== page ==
My research has investigated a range of topics including: photography and its use in early anthropology and expeditionary science;  science, race and nationalism; heritage politics and archaeology; travel and tourism; neo-monasticism; and food, gender and modernity in Peru. 

Currently I am working on two book projects. The first examines the cultivation of Peru as a food nation with a particular focus on women cooks and their assistants from 1940-1960. I juxtapose this period with the present gastronomic boom in Peru to understand how gender, nostalgia and imaginaries of national heritage are central to neoliberal food futures. The second book examines the rise of farming and gardening among Christians in the United States and how ideas about faith, religious identity, and politics are nurtured through their engagement with soil through toil.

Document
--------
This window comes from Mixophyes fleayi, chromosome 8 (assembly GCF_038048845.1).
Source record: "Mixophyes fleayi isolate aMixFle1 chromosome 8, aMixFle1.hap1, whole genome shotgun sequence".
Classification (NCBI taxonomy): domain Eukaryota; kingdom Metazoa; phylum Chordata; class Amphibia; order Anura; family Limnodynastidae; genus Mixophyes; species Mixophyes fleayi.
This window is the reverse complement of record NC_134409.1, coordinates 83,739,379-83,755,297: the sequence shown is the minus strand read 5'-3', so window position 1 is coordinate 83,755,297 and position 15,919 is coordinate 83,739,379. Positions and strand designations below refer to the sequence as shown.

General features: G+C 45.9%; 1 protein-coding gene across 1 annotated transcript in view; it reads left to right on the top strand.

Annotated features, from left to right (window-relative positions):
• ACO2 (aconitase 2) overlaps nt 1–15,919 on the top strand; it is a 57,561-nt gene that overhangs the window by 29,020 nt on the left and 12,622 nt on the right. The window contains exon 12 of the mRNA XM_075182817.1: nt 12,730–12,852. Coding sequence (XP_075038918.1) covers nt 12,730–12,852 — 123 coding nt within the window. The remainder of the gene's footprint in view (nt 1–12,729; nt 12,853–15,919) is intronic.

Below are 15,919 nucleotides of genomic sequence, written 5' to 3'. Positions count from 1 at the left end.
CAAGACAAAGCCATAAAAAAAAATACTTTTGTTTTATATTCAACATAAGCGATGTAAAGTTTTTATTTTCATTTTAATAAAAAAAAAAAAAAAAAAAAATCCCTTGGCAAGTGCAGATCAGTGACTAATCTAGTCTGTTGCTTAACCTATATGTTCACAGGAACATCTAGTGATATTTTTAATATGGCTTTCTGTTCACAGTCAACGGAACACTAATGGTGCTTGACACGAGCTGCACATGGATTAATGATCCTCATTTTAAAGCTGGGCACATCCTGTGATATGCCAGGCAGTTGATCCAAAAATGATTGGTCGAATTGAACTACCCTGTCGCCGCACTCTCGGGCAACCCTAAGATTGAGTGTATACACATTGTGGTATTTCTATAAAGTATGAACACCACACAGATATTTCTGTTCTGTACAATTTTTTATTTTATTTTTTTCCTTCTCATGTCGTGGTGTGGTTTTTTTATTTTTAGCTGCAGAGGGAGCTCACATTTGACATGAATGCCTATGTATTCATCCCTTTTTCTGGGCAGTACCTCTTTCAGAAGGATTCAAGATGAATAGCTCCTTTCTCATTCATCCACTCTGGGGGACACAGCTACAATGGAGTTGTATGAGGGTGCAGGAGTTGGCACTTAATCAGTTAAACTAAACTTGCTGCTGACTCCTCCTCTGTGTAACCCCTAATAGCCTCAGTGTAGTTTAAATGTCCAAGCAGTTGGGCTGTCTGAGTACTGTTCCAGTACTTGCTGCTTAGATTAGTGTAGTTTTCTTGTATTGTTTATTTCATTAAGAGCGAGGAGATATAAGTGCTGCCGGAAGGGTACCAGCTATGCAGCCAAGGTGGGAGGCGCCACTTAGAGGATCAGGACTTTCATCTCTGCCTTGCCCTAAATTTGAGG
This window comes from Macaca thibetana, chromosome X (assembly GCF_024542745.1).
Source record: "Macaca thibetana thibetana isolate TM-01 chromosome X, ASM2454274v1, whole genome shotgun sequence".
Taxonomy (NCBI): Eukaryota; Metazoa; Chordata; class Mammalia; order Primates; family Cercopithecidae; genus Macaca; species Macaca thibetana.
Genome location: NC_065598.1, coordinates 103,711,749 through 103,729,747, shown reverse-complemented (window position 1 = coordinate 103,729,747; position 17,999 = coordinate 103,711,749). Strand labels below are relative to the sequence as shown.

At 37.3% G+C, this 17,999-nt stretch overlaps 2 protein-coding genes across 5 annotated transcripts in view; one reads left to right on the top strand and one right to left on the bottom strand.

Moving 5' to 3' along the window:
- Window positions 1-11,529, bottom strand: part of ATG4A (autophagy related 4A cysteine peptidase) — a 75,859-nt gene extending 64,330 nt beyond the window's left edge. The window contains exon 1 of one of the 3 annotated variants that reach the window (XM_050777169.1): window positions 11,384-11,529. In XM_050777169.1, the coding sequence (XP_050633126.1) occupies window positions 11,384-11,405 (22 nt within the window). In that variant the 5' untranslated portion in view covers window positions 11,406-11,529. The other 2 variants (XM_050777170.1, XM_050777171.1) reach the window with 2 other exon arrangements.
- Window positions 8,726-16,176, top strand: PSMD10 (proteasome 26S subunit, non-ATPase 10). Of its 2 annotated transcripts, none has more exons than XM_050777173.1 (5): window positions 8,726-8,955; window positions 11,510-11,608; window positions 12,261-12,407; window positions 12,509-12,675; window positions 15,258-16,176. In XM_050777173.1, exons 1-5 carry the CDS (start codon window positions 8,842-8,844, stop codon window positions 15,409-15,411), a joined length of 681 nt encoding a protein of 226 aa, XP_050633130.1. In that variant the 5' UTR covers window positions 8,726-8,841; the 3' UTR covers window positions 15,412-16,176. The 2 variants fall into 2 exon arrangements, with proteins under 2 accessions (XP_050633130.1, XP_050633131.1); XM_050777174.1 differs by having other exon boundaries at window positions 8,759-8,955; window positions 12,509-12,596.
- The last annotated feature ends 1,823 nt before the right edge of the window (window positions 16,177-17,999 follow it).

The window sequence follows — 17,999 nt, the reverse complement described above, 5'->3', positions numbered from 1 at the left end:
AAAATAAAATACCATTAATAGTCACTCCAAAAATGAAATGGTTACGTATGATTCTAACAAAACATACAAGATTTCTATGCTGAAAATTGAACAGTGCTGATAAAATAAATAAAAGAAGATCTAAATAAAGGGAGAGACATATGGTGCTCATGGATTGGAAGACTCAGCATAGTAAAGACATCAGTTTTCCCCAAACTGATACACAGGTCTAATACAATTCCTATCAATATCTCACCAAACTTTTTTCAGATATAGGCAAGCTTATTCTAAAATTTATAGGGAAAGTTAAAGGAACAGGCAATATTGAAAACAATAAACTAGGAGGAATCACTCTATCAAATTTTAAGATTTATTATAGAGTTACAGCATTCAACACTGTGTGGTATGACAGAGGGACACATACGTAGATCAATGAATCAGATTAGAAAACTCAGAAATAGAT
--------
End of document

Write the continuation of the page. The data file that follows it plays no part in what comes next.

In addition to scholarly research, I also conduct contract research and evaluation. These projects have taken me to the Middle East as well as the United States, and have primarily centered on community building and intentional living.